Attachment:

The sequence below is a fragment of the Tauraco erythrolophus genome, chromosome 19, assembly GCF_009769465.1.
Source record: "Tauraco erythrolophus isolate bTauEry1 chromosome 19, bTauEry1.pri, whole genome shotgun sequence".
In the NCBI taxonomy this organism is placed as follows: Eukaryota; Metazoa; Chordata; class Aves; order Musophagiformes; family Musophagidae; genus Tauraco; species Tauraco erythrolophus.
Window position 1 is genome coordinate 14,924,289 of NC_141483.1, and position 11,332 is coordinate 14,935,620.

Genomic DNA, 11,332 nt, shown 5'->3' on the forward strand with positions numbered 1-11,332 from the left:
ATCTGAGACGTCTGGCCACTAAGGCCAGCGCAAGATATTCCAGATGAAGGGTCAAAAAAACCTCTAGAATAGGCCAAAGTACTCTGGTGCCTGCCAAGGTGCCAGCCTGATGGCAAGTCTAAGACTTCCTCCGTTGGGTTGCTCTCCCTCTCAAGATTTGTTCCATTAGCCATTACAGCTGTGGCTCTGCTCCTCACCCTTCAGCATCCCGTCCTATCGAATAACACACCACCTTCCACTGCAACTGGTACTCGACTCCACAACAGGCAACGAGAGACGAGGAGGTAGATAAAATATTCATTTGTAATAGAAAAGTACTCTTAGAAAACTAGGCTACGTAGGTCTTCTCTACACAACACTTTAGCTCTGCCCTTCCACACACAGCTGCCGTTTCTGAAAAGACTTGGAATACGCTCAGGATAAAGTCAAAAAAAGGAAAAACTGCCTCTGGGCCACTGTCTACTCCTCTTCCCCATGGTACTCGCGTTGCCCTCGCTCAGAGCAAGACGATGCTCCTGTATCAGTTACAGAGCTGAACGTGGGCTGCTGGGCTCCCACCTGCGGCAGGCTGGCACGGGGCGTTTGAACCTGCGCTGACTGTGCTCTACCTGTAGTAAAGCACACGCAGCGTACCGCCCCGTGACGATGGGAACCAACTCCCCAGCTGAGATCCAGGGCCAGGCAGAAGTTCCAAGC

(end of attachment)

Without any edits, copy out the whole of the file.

The sequence below is a fragment of the Tauraco erythrolophus genome, chromosome 19, assembly GCF_009769465.1.
Source record: "Tauraco erythrolophus isolate bTauEry1 chromosome 19, bTauEry1.pri, whole genome shotgun sequence".
In the NCBI taxonomy this organism is placed as follows: Eukaryota; Metazoa; Chordata; class Aves; order Musophagiformes; family Musophagidae; genus Tauraco; species Tauraco erythrolophus.
Window position 1 is genome coordinate 14,924,289 of NC_141483.1, and position 11,332 is coordinate 14,935,620.

Genomic DNA, 11,332 nt, shown 5'->3' on the forward strand with positions numbered 1-11,332 from the left:
ATCTGAGACGTCTGGCCACTAAGGCCAGCGCAAGATATTCCAGATGAAGGGTCAAAAAAACCTCTAGAATAGGCCAAAGTACTCTGGTGCCTGCCAAGGTGCCAGCCTGATGGCAAGTCTAAGACTTCCTCCGTTGGGTTGCTCTCCCTCTCAAGATTTGTTCCATTAGCCATTACAGCTGTGGCTCTGCTCCTCACCCTTCAGCATCCCGTCCTATCGAATAACACACCACCTTCCACTGCAACTGGTACTCGACTCCACAACAGGCAACGAGAGACGAGGAGGTAGATAAAATATTCATTTGTAATAGAAAAGTACTCTTAGAAAACTAGGCTACGTAGGTCTTCTCTACACAACACTTTAGCTCTGCCCTTCCACACACAGCTGCCGTTTCTGAAAAGACTTGGAATACGCTCAGGATAAAGTCAAAAAAAGGAAAAACTGCCTCTGGGCCACTGTCTACTCCTCTTCCCCATGGTACTCGCGTTGCCCTCGCTCAGAGCAAGACGATGCTCCTGTATCAGTTACAGAGCTGAACGTGGGCTGCTGGGCTCCCACCTGCGGCAGGCTGGCACGGGGCGTTTGAACCTGCGCTGACTGTGCTCTACCTGTAGTAAAGCACACGCAGCGTACCGCCCCGTGACGATGGGAACCAACTCCCCAGCTGAGATCCAGGGCCAGGCAGAAGTTCCAAGC